PageRank is another kind of importance scales in directed networks to calculate the accessing probabilities of all nodes, values of which reflect their importance in the whole network. To study importance of chemical elements more comprehensively, we select the PageRank index to measure element importance from the macro view of network topology.
In 1998, Larry Page and Sergey Brin proposed the PageRank algorithm based on hyperlinks between web pages. The key of this algorithm is that the importance value of one node depends on the quantity and importance values of nodes pointing to it [23,24]. In a directed network, the PageRank value of node i, noted as PR_{ i }, is equal to the stable value of PR_{ i }(k) after iterations, and in each iteration, this value is calculated by
where N is the node number in this network, s is the given constant number and k is the outdegree of node j. The convergence of the PageRank algorithm is proved to be independent of the initial PageRank values. To ensure the sum of all PageRank values in the network is 1 in each iteration, initial PageRank values of all nodes are set as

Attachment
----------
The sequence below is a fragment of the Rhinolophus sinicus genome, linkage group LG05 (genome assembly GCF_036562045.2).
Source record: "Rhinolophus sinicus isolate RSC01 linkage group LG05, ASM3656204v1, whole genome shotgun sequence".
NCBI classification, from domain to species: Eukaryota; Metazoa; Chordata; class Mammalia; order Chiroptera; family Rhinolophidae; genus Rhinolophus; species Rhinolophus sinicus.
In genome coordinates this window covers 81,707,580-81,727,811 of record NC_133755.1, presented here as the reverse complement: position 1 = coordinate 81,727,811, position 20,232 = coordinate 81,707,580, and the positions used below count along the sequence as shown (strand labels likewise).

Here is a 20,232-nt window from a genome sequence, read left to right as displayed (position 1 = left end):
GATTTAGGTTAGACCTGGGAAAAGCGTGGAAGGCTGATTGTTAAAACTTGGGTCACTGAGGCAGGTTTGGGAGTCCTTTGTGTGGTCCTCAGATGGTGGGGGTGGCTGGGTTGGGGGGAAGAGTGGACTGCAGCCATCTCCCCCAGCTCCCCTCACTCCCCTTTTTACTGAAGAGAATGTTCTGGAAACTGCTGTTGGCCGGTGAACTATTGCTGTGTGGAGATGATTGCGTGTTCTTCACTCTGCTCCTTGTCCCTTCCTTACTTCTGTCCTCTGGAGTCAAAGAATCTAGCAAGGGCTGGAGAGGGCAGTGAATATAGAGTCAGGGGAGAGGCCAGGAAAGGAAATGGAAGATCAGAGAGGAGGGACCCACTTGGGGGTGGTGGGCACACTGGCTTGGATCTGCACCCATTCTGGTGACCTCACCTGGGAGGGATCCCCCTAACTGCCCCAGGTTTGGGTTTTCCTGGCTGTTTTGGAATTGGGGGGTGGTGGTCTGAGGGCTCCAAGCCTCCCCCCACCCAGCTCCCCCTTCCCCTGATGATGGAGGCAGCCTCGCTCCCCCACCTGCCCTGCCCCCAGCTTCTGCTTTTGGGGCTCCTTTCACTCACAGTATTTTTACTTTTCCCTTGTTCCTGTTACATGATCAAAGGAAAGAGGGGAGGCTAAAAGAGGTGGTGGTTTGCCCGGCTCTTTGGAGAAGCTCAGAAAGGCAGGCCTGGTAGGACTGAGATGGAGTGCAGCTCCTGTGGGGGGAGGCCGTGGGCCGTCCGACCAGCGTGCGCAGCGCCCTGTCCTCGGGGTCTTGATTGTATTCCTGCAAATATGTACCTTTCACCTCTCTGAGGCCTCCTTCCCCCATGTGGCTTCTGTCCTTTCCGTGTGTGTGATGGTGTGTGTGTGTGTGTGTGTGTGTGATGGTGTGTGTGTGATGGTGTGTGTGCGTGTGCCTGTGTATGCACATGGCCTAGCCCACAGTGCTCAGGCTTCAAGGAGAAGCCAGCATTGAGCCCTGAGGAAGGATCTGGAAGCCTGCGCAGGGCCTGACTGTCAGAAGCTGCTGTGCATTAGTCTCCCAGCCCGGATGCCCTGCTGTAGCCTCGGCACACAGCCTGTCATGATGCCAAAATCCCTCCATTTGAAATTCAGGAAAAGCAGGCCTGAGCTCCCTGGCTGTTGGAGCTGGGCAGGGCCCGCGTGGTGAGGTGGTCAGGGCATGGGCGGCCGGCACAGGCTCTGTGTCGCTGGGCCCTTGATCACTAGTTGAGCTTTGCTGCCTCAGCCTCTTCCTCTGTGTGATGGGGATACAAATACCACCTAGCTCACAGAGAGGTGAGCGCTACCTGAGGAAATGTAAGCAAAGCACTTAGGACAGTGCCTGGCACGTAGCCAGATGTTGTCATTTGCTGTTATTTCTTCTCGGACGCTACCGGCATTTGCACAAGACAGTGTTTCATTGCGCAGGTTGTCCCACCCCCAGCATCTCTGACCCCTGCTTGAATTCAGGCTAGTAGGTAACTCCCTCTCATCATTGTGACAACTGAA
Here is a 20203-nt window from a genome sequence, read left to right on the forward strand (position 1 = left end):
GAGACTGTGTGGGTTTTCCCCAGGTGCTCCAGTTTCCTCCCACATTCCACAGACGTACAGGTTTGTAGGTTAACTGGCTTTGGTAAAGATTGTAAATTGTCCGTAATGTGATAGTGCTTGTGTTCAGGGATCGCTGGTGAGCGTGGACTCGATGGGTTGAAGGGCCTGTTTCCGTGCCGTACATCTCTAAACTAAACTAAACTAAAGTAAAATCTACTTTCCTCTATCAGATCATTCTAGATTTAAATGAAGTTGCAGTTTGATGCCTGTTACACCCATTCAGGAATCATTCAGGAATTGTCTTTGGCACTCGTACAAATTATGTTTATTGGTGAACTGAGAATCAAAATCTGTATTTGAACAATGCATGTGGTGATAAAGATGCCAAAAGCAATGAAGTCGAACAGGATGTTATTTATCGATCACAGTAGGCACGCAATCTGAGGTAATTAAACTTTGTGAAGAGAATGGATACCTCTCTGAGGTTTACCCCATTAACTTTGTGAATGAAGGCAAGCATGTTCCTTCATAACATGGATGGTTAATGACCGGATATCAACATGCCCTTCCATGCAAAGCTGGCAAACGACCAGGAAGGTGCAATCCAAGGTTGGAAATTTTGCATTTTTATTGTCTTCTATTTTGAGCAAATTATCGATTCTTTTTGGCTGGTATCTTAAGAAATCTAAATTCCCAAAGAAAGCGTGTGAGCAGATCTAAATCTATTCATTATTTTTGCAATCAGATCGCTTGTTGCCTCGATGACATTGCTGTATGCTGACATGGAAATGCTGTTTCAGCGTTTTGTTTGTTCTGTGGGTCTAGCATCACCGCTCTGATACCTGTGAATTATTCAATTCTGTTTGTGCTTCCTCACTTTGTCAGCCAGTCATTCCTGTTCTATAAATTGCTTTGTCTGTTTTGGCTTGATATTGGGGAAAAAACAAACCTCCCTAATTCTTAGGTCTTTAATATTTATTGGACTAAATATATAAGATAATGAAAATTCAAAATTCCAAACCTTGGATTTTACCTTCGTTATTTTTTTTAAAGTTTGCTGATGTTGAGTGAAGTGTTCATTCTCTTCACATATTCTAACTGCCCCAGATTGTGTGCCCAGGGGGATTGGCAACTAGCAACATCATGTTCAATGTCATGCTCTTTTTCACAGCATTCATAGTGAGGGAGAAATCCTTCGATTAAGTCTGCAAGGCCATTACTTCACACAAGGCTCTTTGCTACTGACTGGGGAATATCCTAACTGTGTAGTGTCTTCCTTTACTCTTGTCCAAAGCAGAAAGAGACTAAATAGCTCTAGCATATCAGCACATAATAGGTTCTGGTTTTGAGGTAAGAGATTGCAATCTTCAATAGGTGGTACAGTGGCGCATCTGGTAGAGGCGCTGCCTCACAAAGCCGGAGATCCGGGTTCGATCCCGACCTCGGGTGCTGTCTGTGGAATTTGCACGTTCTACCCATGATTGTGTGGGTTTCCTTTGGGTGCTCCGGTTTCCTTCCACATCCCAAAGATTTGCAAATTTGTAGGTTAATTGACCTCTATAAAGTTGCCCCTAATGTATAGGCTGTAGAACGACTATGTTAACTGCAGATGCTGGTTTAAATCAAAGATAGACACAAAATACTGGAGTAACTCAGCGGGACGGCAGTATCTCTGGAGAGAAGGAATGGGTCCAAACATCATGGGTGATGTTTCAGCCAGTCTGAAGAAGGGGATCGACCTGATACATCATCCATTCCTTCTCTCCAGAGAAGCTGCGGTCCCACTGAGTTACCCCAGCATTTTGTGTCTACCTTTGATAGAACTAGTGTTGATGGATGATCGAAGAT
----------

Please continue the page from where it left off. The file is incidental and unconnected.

and s is chosen as the recommended value 0.85 [21,23]. Difference in PageRank values of nodes reflects difference in their locations in network structure. The bigger the PR of one node is, the more possibly this node can be visited while walking randomly in the whole network, and the more important this node is considered to be [21,23].
In each iteration, PR of an element is calculated from the PageRank values of other elements directly pointing to this element in DCBN, which reflects the ability of its atoms to attract bonding electrons and show positive valence. After enough iterations, its stable PR is associated with PageRank values of all others in the network, not just the elements pointing to it. The PageRank index can quantitatively measure locations of chemical elements in the whole DCBN. If PR of element A is bigger than that of element B, it is easier to randomly visit A than B in DCBN, and A is more important than B.